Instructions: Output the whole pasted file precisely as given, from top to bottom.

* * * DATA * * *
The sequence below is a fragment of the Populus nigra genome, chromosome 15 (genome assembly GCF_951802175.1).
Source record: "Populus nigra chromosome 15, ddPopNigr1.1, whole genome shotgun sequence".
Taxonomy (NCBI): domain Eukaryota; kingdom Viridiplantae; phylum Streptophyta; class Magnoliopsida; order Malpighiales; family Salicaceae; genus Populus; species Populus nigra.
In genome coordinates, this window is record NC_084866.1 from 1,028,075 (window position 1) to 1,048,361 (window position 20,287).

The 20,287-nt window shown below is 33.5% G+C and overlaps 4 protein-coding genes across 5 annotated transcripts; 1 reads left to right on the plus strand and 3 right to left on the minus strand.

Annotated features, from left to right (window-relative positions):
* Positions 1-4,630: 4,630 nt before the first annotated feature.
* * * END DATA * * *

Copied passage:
The sequence below is a fragment of the Populus nigra genome, chromosome 15 (genome assembly GCF_951802175.1).
Source record: "Populus nigra chromosome 15, ddPopNigr1.1, whole genome shotgun sequence".
Taxonomy (NCBI): domain Eukaryota; kingdom Viridiplantae; phylum Streptophyta; class Magnoliopsida; order Malpighiales; family Salicaceae; genus Populus; species Populus nigra.
In genome coordinates, this window is record NC_084866.1 from 1,028,075 (window position 1) to 1,048,361 (window position 20,287).

The 20,287-nt window shown below is 33.5% G+C and overlaps 4 protein-coding genes across 5 annotated transcripts; 1 reads left to right on the plus strand and 3 right to left on the minus strand.

Annotated features, from left to right (window-relative positions):
* Positions 1-4,630: 4,630 nt before the first annotated feature.